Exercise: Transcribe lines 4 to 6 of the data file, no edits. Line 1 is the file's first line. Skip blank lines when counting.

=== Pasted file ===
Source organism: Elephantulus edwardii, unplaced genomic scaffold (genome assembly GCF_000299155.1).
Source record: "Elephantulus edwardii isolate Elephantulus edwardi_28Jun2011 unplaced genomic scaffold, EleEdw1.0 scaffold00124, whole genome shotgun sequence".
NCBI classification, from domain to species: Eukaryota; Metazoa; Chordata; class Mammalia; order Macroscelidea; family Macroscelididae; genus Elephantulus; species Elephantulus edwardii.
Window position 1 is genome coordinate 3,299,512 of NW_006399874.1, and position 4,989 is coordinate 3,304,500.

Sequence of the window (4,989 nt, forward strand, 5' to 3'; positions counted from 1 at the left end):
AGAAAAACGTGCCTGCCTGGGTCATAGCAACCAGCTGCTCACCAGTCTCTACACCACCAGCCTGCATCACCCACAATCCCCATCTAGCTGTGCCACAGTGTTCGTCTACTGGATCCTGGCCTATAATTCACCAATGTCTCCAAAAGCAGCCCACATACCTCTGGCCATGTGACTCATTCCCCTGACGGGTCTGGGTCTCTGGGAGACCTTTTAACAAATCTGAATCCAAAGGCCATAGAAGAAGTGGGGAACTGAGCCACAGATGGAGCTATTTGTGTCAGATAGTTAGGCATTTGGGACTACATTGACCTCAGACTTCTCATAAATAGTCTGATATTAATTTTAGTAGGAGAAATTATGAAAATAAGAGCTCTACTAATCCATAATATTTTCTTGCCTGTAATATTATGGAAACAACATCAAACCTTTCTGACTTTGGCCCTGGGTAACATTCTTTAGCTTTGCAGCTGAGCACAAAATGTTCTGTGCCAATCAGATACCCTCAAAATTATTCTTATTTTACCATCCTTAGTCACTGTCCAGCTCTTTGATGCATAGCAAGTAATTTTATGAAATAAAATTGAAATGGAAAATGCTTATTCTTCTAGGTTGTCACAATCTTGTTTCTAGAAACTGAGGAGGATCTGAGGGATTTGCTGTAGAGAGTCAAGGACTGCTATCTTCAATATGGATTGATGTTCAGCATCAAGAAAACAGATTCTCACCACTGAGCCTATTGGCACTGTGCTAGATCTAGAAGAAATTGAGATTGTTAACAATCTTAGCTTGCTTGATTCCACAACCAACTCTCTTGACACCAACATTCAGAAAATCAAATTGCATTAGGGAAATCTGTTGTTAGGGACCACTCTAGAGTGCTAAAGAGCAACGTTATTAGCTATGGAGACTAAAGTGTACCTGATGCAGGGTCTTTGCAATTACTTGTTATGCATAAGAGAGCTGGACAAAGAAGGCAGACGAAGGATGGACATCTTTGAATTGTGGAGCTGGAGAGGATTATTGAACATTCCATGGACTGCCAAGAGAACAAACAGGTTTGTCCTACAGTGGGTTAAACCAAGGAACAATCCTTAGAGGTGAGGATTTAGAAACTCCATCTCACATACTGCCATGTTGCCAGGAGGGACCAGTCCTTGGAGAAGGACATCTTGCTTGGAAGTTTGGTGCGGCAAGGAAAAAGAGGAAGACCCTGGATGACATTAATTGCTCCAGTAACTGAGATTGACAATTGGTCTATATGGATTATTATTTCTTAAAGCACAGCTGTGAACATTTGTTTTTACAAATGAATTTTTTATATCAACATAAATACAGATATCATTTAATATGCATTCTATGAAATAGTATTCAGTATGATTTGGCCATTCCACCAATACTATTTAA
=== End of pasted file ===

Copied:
Window position 1 is genome coordinate 3,299,512 of NW_006399874.1, and position 4,989 is coordinate 3,304,500.

Sequence of the window (4,989 nt, forward strand, 5' to 3'; positions counted from 1 at the left end):
AGAAAAACGTGCCTGCCTGGGTCATAGCAACCAGCTGCTCACCAGTCTCTACACCACCAGCCTGCATCACCCACAATCCCCATCTAGCTGTGCCACAGTGTTCGTCTACTGGATCCTGGCCTATAATTCACCAATGTCTCCAAAAGCAGCCCACATACCTCTGGCCATGTGACTCATTCCCCTGACGGGTCTGGGTCTCTGGGAGACCTTTTAACAAATCTGAATCCAAAGGCCATAGAAGAAGTGGGGAACTGAGCCACAGATGGAGCTATTTGTGTCAGATAGTTAGGCATTTGGGACTACATTGACCTCAGACTTCTCATAAATAGTCTGATATTAATTTTAGTAGGAGAAATTATGAAAATAAGAGCTCTACTAATCCATAATATTTTCTTGCCTGTAATATTATGGAAACAACATCAAACCTTTCTGACTTTGGCCCTGGGTAACATTCTTTAGCTTTGCAGCTGAGCACAAAATGTTCTGTGCCAATCAGATACCCTCAAAATTATTCTTATTTTACCATCCTTAGTCACTGTCCAGCTCTTTGATGCATAGCAAGTAATTTTATGAAATAAAATTGAAATGGAAAATGCTTATTCTTCTAGGTTGTCACAATCTTGTTTCTAGAAACTGAGGAGGATCTGAGGGATTTGCTGTAGAGAGTCAAGGACTGCTATCTTCAATATGGATTGATGTTCAGCATCAAGAAAACAGATTCTCACCACTGAGCCTATTGGCACTGTGCTAGATCTAGAAGAAATTGAGATTGTTAACAATCTTAGCTTGCTTGATTCCACAACCAACTCTCTTGACACCAACATTCAGAAAATCAAATTGCATTAGGGAAATCTGTTGTTAGGGACCACTCTAGAGTGCTAAAGAGCAACGTTATTAGCTATGGAGACTAAAGTGTACCTGATGCAGGGTCTTTGCAATTACTTGTTATGCATAAGAGAGCTGGACAAAGAAGGCAGACGAAGGATGGACATCTTTGAATTGTGGAGCTGGAGAGGATTATTGAACATTCCATGGACTGCCAAGAGAACAAACAGGTTTGTCCTACAGTGGGTTAAACCAAGGAACAATCCTTAGAGGTGAGGATTTAGAAACTCCATCTCACATACTGCCATGTTGCCAGGAGGGACCAGTCCTTGGAGAAGGACATCTTGCTTGGAAGTTTGGTGCGGCAAGGAAAAAGAGGAAGACCCTGGATGACATTAATTGCTCCAGTAACTGAGATTGACAATTGGTCTATATGGATTATTATTTCTTAAAGCACAGCTGTGAACATTTGTTTTTACAAATGAATTTTTTATATCAACATAAATACAGATATCATTTAATATGCATTCTATGAAATAGTATTCAGTATGATTTGGCCATTCCACCAATACTATTTAA